hindered by preaching from the better work of their or-
dinary cure, which ought to be done by them, and cannot
ordinarily be done by any one else, as requiring more

d Jam illud egregium et præclarissimum prædicandi officium, solis quondam pastoribus attributum, eisque maxime debitum, ita apud eos viluit, ut nihil magis in dignum, aut magis suæ dignitati erubescendum existiment. Nicol. de Clemangis de corrupt. Eccles. Stat. c. 14.

e In an ancient ordinal given us by Morinus, the offices of Priests and Bishops are thus distinguished. Sacerdotem oportet offerre et benedicere, præesse, prædicare, et baptizare. Episcopum oportet judicare, interpretari et consecrare, consummare, ordinare, offerre et baptizare. Morinus de Ordinationibus, p. ii. So that it seems, when this ordinal was drawn, viz, about the year 900, preaching was reckoned no part of the episcopal office.

II.

M.

so.

denuntia

heath.

knowledge than inferior curates commonly have; yet every CHAP. Bishop was obliged to preach the truths of holy Scripture, and pertinently to utter and explain them; and accordingly he not only took care that such preaching should be in his diocese, but often preached himself. This Gascoigne Hist. of the

Council of represents as what people wondered at, saying, that Bi- Trent, by F. shop now preaches publicly, as if he did not use to do Paul, Dict.

His Lordship distinguished betwixt preaching and teaching. Preaching, he said, was a * serious declara- * Morosa “ tion, plain or artificial, of a truth or truths, without any tio. Morosa “ proof of it or them, by sufficient evidence or evidences; is perhaps “ whereas teaching is a proving of a truth, i. e. teaching from mora,

lowor plain, 6s is a manifestation, or public declaration of the sufficient a moor or “ evidence or evidences of some certain truths, when there

are evidences of it. By evidences, he said, he under“ stood the more noted mediums or arguments, whether “ they were a priori or a posteriori. By which, he said, “ it appeared, that to teach is nothing else than an act by “ which a man produces the knowledge of a truth in him“ self or another, by the fundamentals and principles of “ that knowledge: and that it is plain, that by no other “ mean than this now mentioned, does any one produce “the knowledge of a truth which was before unknown. 66 To teach therefore is such a sort of act as is now said. 66 And therefore if it shall happen that any preacher begin “ and continue his sermon in declarations, and moreover “ grounds and proves any truth declared by him, by its foundation, or by something that is a sufficient evidence “ of it, he in this respect exceeds the bounds of preaching, 56 and enters on the office of a teacher, and becomes a teacher, and makes a mixture of his work, blending true preaching and teaching together. By which, the Bishop s observed, two points might plainly enough be proved. “ 1. That preaching is not the most perfect act that may “ be done in relation to the souls of Christians by their “ Curates. 2. That to teach is an act more perfect than “ to preach; because that knowledge is more perfect by “ which any thing is known to be true by fundamental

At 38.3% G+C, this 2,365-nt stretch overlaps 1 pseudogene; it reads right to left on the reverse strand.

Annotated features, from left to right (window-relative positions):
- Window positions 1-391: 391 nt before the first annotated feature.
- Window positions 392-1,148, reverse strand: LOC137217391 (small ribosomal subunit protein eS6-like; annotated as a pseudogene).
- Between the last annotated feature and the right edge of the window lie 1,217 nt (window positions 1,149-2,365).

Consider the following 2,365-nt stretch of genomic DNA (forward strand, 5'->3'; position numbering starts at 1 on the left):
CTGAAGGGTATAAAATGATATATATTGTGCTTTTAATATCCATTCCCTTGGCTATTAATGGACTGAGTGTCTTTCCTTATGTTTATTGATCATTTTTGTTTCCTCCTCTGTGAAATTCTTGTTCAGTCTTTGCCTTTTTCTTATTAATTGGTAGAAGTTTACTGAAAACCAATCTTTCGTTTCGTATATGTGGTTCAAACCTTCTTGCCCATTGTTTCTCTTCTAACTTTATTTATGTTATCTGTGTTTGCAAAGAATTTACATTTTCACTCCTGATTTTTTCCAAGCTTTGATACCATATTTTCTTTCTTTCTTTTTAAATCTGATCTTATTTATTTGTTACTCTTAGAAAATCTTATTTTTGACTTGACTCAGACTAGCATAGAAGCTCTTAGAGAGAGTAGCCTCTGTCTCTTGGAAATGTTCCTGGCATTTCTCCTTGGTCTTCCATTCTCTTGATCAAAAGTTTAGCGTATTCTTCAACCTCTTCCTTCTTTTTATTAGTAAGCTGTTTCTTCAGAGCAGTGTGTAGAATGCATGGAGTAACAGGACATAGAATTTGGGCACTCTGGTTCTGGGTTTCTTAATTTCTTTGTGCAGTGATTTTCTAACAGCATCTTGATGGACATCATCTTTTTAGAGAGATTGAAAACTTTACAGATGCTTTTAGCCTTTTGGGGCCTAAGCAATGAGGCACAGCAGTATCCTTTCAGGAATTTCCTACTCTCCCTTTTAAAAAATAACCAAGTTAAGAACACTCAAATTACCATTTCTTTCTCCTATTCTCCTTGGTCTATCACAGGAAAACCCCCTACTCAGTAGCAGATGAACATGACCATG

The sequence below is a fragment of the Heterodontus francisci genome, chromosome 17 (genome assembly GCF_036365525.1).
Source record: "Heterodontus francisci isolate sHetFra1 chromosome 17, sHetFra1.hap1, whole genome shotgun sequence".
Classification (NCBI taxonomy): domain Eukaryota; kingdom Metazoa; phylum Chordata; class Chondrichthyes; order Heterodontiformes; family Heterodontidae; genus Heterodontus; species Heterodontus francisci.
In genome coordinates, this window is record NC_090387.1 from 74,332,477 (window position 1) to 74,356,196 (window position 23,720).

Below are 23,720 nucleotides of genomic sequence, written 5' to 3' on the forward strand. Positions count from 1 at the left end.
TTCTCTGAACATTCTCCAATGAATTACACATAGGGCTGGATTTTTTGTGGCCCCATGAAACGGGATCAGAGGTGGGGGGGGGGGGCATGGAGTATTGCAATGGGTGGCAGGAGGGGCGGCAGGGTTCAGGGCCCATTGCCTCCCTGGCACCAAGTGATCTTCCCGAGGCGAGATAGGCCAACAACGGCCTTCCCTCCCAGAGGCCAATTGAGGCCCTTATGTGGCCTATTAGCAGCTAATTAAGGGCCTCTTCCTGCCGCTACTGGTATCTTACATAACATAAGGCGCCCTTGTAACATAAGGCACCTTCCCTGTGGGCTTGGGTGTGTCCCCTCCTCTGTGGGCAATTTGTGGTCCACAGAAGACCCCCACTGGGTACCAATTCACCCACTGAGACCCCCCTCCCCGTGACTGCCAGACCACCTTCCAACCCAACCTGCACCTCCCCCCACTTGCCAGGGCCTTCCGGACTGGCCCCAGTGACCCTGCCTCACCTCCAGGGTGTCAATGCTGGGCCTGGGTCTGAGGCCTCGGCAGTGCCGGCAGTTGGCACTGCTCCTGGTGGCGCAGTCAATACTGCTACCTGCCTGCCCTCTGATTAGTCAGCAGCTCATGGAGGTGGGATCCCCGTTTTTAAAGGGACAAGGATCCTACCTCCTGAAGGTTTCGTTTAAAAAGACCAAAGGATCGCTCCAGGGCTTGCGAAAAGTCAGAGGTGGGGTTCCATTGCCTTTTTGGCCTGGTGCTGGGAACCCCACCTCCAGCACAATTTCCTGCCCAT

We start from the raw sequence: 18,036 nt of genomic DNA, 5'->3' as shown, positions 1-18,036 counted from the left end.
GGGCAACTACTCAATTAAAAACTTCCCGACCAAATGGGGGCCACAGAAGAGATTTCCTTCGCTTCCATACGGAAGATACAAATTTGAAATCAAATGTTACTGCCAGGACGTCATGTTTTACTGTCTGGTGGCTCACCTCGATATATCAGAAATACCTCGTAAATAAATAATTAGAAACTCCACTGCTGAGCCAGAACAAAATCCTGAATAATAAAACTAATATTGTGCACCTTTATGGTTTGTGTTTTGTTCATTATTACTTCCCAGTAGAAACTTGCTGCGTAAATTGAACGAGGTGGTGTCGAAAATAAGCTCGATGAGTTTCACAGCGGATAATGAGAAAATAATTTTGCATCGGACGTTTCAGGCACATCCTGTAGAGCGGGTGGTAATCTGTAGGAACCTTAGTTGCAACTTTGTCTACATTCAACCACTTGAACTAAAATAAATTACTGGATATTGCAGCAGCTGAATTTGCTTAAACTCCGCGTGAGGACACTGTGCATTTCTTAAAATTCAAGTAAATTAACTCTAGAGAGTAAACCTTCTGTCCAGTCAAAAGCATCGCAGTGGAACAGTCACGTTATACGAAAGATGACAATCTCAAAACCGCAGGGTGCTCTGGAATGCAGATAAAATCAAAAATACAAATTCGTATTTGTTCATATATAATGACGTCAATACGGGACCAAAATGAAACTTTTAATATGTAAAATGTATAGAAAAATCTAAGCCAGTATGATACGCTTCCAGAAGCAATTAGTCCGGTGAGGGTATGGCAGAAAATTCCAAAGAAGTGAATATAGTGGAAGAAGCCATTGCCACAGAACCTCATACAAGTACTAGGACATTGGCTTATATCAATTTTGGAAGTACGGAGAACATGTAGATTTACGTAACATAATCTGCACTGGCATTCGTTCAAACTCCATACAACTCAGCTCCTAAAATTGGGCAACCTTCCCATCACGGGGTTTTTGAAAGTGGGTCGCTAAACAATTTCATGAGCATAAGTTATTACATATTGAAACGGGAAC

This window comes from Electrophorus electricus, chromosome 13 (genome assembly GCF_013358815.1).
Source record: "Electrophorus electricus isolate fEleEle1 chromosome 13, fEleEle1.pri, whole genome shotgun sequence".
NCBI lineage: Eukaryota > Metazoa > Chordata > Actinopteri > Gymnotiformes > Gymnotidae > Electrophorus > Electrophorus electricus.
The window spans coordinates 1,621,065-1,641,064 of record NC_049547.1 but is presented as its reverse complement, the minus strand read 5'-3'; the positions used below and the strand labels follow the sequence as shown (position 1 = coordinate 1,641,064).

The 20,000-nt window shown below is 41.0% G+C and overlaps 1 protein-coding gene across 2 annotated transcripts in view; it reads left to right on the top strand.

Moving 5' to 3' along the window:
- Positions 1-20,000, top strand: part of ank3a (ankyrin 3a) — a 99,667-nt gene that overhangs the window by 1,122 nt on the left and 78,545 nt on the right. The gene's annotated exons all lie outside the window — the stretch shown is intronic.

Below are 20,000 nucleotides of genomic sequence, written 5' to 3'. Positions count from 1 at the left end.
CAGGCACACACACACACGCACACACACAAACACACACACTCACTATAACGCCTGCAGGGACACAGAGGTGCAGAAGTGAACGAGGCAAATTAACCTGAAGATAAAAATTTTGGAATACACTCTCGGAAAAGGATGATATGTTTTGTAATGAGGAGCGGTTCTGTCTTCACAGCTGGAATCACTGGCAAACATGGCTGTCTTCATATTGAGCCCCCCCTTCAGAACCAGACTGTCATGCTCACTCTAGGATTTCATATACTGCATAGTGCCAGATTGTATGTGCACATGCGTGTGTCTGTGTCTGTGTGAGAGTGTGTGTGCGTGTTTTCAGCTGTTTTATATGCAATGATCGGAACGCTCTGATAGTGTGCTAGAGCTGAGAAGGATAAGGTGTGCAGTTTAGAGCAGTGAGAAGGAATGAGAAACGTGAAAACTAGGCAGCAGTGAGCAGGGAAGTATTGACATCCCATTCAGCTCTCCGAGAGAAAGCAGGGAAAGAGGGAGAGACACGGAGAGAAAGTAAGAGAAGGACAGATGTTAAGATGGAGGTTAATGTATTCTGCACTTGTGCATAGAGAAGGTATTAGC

F. Paul's Hist. of the

Trent.

CHAP. “ evidences, than is the knowledge by which the same
II.

“ thing is known without them, by the sole declaration
“ of a man without any such evidences.” By this, I sup-
pose, our Bishop proved his sixth conclusion, that a more
expedient work of labour may be employed on the souls
of men, than is that of preaching.

16. In the fifth of these conclusions, which our Bishop
is said to have maintained at this time in his sermon at
St. Paul's, his Lordship defends the non-residence of the
Bishops on their dioceses. Of this we find very great com-
plaints made at this time, as has been hinted already.

There were two opinions of the obligation of Bishops' re-
Council of sidence, which had their several fautors. Some thought it

was by the law of God, and argued thus: “ That bishop-
“rics are founded by Christ, as ministries and works, and

so require a personal action or labour, which a man that
“ is absent cannot perform; that Christ, describing the
“ qualities of a good shepherd, saith, that he giveth his

life for the flock, knoweth the sheep by their names, and walketh before them, and feedeth them.On the other hand, the Canonists and Italian Prelates contended, that “the obligation of a Bishop to residence was by the eccle“ siastical law; alleging, that anciently never any non“ resident Bishop was reprehended as a transgressor of “ the law of God, but of the canons only; and, that the “ Church had ever held, that the Pope might dispense “ with the residence of Bishops on their dioceses.” This last seems to have been the prevailing opinion, as what was most agreeable to the corrupt inclinations and carnal affections of mankind. Accordingly, we are assured by

the writers of these times, that it was a common thing for Of Prelates, those who were promoted to f bishoprics to enjoy them MS. cap. v.

many years, without so much as going to their sees, or
seeing their churches, or visiting their dioceses. Dr.

f Multi ex eis qui pastorali apice potiuntur, perque annosa tempora positi sunt, nunquam civitates suas intraverunt, suas ecclesias viderunt, sua loca vel dioceses visitaverunt, nunquam pecorum suorum vultus agnoverunt, vocem audierunt, &c. Nicol. Clemangis de corrupto Ecclesiæ Statu, c. 17.